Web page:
When Facebook released Folly last week, I couldn’t resist taking it for a spin. Even the “boring” stuff like strings and vectors are pretty neat, but the
dynamic class and subsequent JSON parser are very interesting. What’s especially refreshing is the unadulterated use of C++11, a liberty that most libraries likely aren’t able to take.
One thing I’ve noticed when writing C++ is just how different my mindset is surrounding “waste”. In dynamic languages, I don’t hesitate to build up nested hash maps and concatenate strings liberally where convenient; one could argue even that some languages beg to be treated that way, and that the expressiveness you gain from being able to throw caution to the wind with regards to performance is a virtue.
So playing around with Folly’s
dynamic class was, in a way, liberating. While I love static typing, indulging in the free-wheeling nature of dynamic C++ was oddly satisfying.
In order to play around with Folly, I decided to setup a Linux VirtualBox. I launched a 64-bit CentOS 6 ISO, and proceeded to try to get it up to date. I’m going to spare you excessive details, but let’s just say I lost an entire afternoon trying to get CentOS to play nicely with VirtualBox (could not get internet or file sharing to work, though I could access Apache from my computer to the VirtualBox and vice versa) and trying to get GCC 4.7 installed. Memories of trying to upgrade CentOS 5 off of PHP 5.1 a half decade after its successor had been released, or trying to get anything past GCC 4.4 installed even on CentOS 6 lingered as I fired up the VM, having worked with CentOS at BSA (where I end up being the de facto sysadmin), but I felt that I’d still be most productive with an environment I was familiar with.
How wrong I was. After many hours of bashing my head into the wall, wondering how anyone enjoys system administration stuff (I like solving puzzles in my code, not other people’s), I deleted the virtual hard drive and downloaded Fedora, which I haven’t used since I ran a server with Fedora Core 1 when it first came out many years ago. What a difference. In the back of my mind, I had always associated Linux with CentOS and thus always unfairly associated Linux with being a pain in the ass. My outlook has changed thanks to Fedora.
Not only does it come with GCC 4.7 out of the box (not to mention PHP 5.4 and probably updated versions of just about everything else), but VirtualBox’s shared folder integration and bridge networking worked with just two clicks of the mouse. It basically booted up and was in a state that was ready to use. Compiling Folly from there was a breeze, as all of its dependencies were available in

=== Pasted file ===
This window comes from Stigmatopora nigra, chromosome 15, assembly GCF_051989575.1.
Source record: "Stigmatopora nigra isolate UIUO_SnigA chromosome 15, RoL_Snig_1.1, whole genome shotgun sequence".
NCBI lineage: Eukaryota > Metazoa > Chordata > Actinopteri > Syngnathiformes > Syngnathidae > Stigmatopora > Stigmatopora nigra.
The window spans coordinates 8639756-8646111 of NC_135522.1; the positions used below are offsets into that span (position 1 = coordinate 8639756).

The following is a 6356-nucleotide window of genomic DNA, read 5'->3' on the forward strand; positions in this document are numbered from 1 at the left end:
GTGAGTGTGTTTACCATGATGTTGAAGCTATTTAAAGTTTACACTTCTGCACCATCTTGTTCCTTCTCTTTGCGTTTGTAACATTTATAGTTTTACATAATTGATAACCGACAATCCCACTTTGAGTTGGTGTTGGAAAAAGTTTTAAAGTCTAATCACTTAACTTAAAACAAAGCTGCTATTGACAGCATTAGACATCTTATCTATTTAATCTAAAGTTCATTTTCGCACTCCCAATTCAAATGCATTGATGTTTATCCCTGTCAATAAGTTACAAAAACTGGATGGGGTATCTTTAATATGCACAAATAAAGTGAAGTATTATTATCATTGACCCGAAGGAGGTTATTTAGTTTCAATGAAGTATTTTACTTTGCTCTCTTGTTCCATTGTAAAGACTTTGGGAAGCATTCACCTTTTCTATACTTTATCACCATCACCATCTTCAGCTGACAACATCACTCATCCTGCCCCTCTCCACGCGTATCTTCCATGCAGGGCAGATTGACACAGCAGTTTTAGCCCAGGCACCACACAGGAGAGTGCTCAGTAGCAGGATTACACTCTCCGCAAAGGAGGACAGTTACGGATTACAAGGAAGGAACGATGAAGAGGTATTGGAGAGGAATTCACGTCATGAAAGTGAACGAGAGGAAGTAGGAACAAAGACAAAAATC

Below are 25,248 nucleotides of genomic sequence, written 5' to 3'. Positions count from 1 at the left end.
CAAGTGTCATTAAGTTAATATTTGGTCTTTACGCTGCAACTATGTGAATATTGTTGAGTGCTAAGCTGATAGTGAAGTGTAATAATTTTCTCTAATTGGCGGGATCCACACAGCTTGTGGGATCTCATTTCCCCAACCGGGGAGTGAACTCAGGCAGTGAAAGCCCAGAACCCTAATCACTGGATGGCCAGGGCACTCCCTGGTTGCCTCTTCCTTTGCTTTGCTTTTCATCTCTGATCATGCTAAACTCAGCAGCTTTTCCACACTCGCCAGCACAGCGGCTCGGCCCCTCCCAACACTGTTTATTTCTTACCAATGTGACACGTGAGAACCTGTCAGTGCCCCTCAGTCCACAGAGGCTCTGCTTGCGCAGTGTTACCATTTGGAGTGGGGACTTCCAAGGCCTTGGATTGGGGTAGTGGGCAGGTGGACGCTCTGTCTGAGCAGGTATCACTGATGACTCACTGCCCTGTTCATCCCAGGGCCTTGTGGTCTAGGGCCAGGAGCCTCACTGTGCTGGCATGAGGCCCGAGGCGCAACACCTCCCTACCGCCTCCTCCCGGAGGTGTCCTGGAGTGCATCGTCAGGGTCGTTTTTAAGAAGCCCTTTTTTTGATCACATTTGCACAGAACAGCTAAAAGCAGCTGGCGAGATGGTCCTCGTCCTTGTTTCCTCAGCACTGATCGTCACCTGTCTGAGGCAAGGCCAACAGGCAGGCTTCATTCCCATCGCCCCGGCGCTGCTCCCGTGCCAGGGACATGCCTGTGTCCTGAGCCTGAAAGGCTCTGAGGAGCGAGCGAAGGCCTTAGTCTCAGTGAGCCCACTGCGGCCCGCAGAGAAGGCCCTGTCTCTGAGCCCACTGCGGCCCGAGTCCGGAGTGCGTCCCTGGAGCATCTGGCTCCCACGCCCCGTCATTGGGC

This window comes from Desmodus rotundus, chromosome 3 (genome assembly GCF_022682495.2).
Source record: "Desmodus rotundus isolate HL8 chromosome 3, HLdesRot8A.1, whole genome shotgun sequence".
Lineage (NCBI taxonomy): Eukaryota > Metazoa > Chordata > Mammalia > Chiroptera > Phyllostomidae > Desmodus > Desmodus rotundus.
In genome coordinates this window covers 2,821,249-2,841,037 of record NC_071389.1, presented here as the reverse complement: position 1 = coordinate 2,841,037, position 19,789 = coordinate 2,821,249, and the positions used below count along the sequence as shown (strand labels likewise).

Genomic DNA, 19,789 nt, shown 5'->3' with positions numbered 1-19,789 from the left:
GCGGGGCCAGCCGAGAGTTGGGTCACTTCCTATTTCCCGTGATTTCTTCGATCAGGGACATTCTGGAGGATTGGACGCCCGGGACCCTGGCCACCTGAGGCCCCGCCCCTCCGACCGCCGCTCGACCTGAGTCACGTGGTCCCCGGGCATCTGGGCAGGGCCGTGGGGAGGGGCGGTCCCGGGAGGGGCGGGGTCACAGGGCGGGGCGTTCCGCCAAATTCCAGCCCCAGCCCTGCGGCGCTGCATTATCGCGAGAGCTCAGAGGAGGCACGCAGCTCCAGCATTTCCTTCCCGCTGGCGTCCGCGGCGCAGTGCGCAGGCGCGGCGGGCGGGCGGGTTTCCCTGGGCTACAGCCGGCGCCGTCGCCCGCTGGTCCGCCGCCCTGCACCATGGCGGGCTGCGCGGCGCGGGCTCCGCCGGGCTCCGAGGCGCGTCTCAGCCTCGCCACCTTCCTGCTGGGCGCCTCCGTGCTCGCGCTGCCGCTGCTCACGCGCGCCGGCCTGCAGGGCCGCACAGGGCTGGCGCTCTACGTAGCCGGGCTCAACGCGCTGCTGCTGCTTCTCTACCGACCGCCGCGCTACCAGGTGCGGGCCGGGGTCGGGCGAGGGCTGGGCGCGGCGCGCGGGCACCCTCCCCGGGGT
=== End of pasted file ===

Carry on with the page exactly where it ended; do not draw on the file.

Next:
yum. While I’m still getting used to
systemd and some other things that are different, Fedora thus far has actually been pretty enjoyable to use.
While on the topic of awesome open source stuff, I want to give a shout-out to Eigen. If you’re ever doing linear algebra (not that I do very often), Eigen is absolutely fantastic. It’s highly portable, has no dependencies, and is entirely contained in header files, meaning you don’t need to compile a library first. It’s also LGPL, which I think is the most sensible for a library like this.
While some may balk at their use of operator overloading, it’s actually highly enjoyable to work with. Check out the ease of solving a system of equations.
When I first saw it, I was trying to figure out why they didn’t have a better getting started guide for the library itself. Then I realized that the code they provided compiled as-is and that there wasn’t anything else to do, and no platform-dependent intricacies. It’s also incredibly fast execution wise, at least if you’re comparing it to Matlab as I was. I’d go as far as to say that C++ with Eigen is both more enjoyable to code and more practical to use than Matlab.
So, thank you to everyone working on Eigen, Folly, Fedora, and of course all of the technologies upon which these are built, for making available such incredibly useful building blocks for the rest of us.
There exists an opportunity here for a service that lets people donate to multiple open source projects all at once, like a bundle site for open source stuff. A way to make donations more as a thank you than a financial contribution, to reward open source contributors while also allowing people to find new projects that they may otherwise never discover based on other people’s donations.